Sometimes you just need to laugh…
Spoiler Alert: The most connected people in your congregation almost always have the fewest connections in the community.
Four Things You Need to Know
I use this drawing to illustrate an important concept. There are four things you need to know in order to understand the drawing,
First, the circle represents your adult attendance on Easter. As you know, the difference between your average adult attendance and your Easter adult attendance is not that everyone brings a friend. Instead, the main reason your attendance is higher on Easter is that everyone comes on the same weekend. See also, What Percentage of Your Adults Are Actually Connected?
Second, the square represents the people in your congregation who are truly connected. That is, if something happened to them or a member of their family, someone else in your congregation would find out about it within 24 hours without anyone calling the church. A pink slip at work. Marital issues. A scary medical diagnosis. A teenager who goes south. 24 hours. Someone else knows.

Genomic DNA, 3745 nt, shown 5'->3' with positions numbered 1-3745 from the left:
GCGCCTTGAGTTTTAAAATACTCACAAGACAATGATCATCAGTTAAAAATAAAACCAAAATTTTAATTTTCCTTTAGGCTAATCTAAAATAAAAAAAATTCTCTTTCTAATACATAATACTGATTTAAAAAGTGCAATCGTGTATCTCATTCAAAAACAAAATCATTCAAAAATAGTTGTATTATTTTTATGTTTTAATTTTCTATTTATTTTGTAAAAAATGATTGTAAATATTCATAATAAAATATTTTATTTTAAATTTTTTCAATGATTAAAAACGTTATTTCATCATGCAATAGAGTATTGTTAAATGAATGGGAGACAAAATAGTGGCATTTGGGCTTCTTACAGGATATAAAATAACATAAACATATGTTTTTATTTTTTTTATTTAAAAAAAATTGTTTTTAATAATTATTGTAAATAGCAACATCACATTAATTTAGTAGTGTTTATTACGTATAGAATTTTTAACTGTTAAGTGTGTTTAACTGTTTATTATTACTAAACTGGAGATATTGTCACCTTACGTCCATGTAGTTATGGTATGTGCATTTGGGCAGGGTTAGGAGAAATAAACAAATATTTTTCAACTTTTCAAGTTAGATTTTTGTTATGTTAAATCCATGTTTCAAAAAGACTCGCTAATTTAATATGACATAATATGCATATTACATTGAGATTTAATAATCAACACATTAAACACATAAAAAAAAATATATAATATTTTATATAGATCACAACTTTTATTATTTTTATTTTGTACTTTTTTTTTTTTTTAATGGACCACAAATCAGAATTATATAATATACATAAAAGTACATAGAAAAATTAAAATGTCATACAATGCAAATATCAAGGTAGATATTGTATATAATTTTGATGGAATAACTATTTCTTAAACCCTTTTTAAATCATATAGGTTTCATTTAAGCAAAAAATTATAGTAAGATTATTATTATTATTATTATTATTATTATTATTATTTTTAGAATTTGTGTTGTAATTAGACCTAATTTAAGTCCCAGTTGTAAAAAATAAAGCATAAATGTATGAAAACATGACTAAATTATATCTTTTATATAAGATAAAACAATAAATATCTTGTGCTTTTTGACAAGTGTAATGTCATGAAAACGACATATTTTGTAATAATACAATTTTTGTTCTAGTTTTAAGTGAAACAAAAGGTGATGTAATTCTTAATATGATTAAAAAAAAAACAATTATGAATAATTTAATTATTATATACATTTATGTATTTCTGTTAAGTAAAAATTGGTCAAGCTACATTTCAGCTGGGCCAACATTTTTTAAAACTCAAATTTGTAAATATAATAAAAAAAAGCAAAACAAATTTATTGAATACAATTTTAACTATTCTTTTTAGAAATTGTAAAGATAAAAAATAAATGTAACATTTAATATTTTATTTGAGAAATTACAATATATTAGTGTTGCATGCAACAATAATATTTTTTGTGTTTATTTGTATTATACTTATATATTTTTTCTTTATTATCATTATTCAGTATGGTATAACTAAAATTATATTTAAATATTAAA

Third, if you were to interview the folks in the square (the most connected people in your congregation) and ask who their 10 closest friends are in your area, you’d find out that 8, 9, or even all 10 of them are also inside the square. Now, before you get excited, there are exceptions (many church staff members, those with the gift of evangelism, etc.). But in general, the most connected people in your congregation are the least connected in the community.
Fourth, when you interview the folks in the circle you’ll find out that 8, 9, or even all 10 of their best friends have never been to your church. Let me repeat that:
When you interview the folks in the circle you’ll find out that 8, 9, or even all 10 of their best friends have never been to your church.
Here’s the big idea: If you want to recruit hosts who can fill their own group with unconnected neighbors, friends, co-workers and family members…you need to learn how to recruit from the circle. Churches that keep going back to the well of the usual suspects (the most connected) shouldn’t be surprised when hosts from the square don’t know their neighbors.
What do you think? Have a question? Want to argue? You can click here to jump into the conversation.
“There are no problem-free systems, models, or strategies. Every system, model and strategy comes with a set of problems. Wise leaders simply choose the set of problems they’d rather have.”